• Inability to go back to sleep once awakened at night
  • Increased and longer naps during the daytime

How to cope with toddler sleep regressions

Here are a few tips on how to cope with the issue:

a. Make sure you consult your pediatrician

They can help identify if there’s an actual health problem causing these issues.

Also, discuss potential solutions for the 18-month sleep regression for your toddler.

b. Maintain a structured sleep schedule

It’s important to maintain a routine.

This will allow your child to become familiar with the pattern, and eventually get used to it.

Sticking to one schedule for naps and bedtime is pretty helpful since it allows your children to know what’s coming next.

c. Make sure you’re creating an environment that encourages sleep

Avoid exposing kids at night time by maximizing sunlight during daytime hours. Minimizing sound through earplugs or white noise machines.

Avoiding physical activity before sleeping also goes a long way to help both of you cope. It can help in reducing stress levels in general which tends to interfere with toddlers’ ability to fall asleep easily on their own.

d. Get active with the toddler during daytime hours

Try to engage in activities together.

This can be a great way of bonding and releasing stress at the same time for both of you.

Also, parents must get involved with their kids’ everyday lives as much as they can. Doing so will encourage them to feel safe and secure even when alone.

It will help toddlers cope better during nighttime hours if given more attention from adults throughout the day.

e. Be consistent with whatever approach you take

When it comes down to sleeping habits, consistency is key!

Your child needs stability and reassurance so he knows what to expect every single day. It also clears any doubts whatsoever about his safety and security while under your care at home.

f. Make changes gradually, and one at a time

Changes in routines can affect sleep patterns. In light of that, you have to take extra care when adjusting the schedule.

Make small changes, one at a time.

This will prevent your child from feeling stressed out and overwhelmed by sudden alterations in their daily routine. It will also give you enough time for adjustments while still allowing them to get the sleep they need to function properly.

e. Try not to stress too much about it

After all, this is something many parents go through at some point in their child’s early development.

Other tips for dealing with your toddler’s 18-month sleep regression

Here are some other tips that can help you and your toddler have a better experience during the next regression:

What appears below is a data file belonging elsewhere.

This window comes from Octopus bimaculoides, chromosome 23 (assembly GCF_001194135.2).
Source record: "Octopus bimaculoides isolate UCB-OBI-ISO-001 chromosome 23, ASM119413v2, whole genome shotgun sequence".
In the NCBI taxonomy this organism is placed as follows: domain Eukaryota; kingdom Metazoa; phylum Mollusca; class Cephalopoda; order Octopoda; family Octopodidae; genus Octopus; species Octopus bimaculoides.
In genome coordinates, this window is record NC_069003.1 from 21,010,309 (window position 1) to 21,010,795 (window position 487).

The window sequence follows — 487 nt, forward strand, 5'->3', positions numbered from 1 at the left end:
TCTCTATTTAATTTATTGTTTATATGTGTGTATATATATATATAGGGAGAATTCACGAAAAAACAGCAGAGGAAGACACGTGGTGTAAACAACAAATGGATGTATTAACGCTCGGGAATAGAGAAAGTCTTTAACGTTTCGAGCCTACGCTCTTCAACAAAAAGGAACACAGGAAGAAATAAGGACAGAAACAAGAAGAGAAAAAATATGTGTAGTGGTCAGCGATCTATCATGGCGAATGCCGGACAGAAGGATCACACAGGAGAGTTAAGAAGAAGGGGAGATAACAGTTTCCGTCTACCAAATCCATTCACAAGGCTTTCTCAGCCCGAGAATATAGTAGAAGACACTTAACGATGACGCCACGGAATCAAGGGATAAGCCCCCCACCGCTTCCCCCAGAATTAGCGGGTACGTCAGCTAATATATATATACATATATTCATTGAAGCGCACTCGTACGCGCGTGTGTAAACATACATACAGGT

• Create consistency with their bedtime routine each day. (e.g., bath, book, then bed). It also helps if parents use expressions like “It’s sleep time” instead of simply saying goodnight which suggests that it is okay not to go right away.
  • Parents should make sure that there aren’t any lights on during nighttime hours. This is since it may interfere with melatonin production needed for falling into slumber quickly.
  • Parents should also keep toddlers away from caffeinated drinks, especially right before bedtime.
  • Parents should monitor for fevers during naptimes and nighttime hours. More so, if toddlers begin acting lethargic all of a sudden after staying active earlier that day/night. These issues could be signs of illness including ear infections too.

How parents can prepare ahead of time for possible toddler regressions

There are also some things you can do to prepare for toddler regressions:

a. Take an inventory of your child’s toys and belongings

This will help ensure that toddlers have enough entertainment during nighttime hours so they won’t feel bored. It also prevents them from feeling lonely when you aren’t around with them.

Children must know where everything is, especially at bedtime time. It helps decrease anxiety which tends to interfere with sleep patterns later on.

b. Prepare a backup plan for emergencies

Try not to let these interrupt the schedule if possible. This is because consistency plays a significant role in establishing good habits from early childhood.

Parents should also try to be as quick and efficient as possible when dealing with emergencies. This is because it can help toddlers become less stressed out by these occurrences.

c. Prepare for the eventuality of teething

Teething usually occurs between six months and two years of age. Some children experience it even earlier than that.

Teething can cause pain and discomfort. It also leaves children feeling fussy due to swollen gums, cuts inside the mouth, or fever.

Parents should make sure that their toddlers drink lots of fluids during teething episodes. It helps them stay hydrated, which in turn reduces their risk of contracting common illnesses like flu, colds, or fevers.


Your toddler will eventually learn to sleep well with your help as long as you’re consistent and patient enough to reach that goal together!

Although this may be at first frustrating for both of you, it doesn’t mean there isn’t hope just yet! Just keep things up by following the tips above and encourage healthy sleeping habits from an early age.

This way, they’ll know how to adapt quickly if ever faced with similar issues again down the road. Make sure not to over-indulge them though because it can backfire on you when they get older and more resistant to change.